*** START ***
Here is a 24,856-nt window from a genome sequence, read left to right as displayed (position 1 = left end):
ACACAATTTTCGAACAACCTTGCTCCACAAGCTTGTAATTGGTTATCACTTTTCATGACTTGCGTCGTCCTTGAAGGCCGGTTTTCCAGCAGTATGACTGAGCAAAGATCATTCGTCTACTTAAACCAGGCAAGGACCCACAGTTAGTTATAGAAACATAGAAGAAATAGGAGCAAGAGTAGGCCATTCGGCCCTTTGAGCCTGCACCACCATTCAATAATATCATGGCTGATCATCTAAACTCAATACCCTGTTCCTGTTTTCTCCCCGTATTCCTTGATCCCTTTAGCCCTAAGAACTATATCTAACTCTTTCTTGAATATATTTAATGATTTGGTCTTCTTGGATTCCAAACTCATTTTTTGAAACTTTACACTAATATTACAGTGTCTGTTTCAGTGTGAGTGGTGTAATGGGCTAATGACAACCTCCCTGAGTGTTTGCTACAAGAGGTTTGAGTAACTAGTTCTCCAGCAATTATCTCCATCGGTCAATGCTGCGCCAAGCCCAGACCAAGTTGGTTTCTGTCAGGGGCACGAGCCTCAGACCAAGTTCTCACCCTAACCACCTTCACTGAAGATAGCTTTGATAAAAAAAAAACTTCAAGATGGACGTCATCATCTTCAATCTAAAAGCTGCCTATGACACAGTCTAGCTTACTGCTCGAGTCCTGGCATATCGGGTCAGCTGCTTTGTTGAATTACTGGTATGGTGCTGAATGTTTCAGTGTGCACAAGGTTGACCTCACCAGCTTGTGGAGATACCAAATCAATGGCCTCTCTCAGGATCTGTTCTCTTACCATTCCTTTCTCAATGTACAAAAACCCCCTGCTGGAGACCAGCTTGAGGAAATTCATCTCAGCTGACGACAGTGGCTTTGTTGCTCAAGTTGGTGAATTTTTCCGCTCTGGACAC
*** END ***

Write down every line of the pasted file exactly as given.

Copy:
Here is a 24,856-nt window from a genome sequence, read left to right as displayed (position 1 = left end):
ACACAATTTTCGAACAACCTTGCTCCACAAGCTTGTAATTGGTTATCACTTTTCATGACTTGCGTCGTCCTTGAAGGCCGGTTTTCCAGCAGTATGACTGAGCAAAGATCATTCGTCTACTTAAACCAGGCAAGGACCCACAGTTAGTTATAGAAACATAGAAGAAATAGGAGCAAGAGTAGGCCATTCGGCCCTTTGAGCCTGCACCACCATTCAATAATATCATGGCTGATCATCTAAACTCAATACCCTGTTCCTGTTTTCTCCCCGTATTCCTTGATCCCTTTAGCCCTAAGAACTATATCTAACTCTTTCTTGAATATATTTAATGATTTGGTCTTCTTGGATTCCAAACTCATTTTTTGAAACTTTACACTAATATTACAGTGTCTGTTTCAGTGTGAGTGGTGTAATGGGCTAATGACAACCTCCCTGAGTGTTTGCTACAAGAGGTTTGAGTAACTAGTTCTCCAGCAATTATCTCCATCGGTCAATGCTGCGCCAAGCCCAGACCAAGTTGGTTTCTGTCAGGGGCACGAGCCTCAGACCAAGTTCTCACCCTAACCACCTTCACTGAAGATAGCTTTGATAAAAAAAAAACTTCAAGATGGACGTCATCATCTTCAATCTAAAAGCTGCCTATGACACAGTCTAGCTTACTGCTCGAGTCCTGGCATATCGGGTCAGCTGCTTTGTTGAATTACTGGTATGGTGCTGAATGTTTCAGTGTGCACAAGGTTGACCTCACCAGCTTGTGGAGATACCAAATCAATGGCCTCTCTCAGGATCTGTTCTCTTACCATTCCTTTCTCAATGTACAAAAACCCCCTGCTGGAGACCAGCTTGAGGAAATTCATCTCAGCTGACGACAGTGGCTTTGTTGCTCAAGTTGGTGAATTTTTCCGCTCTGGACAC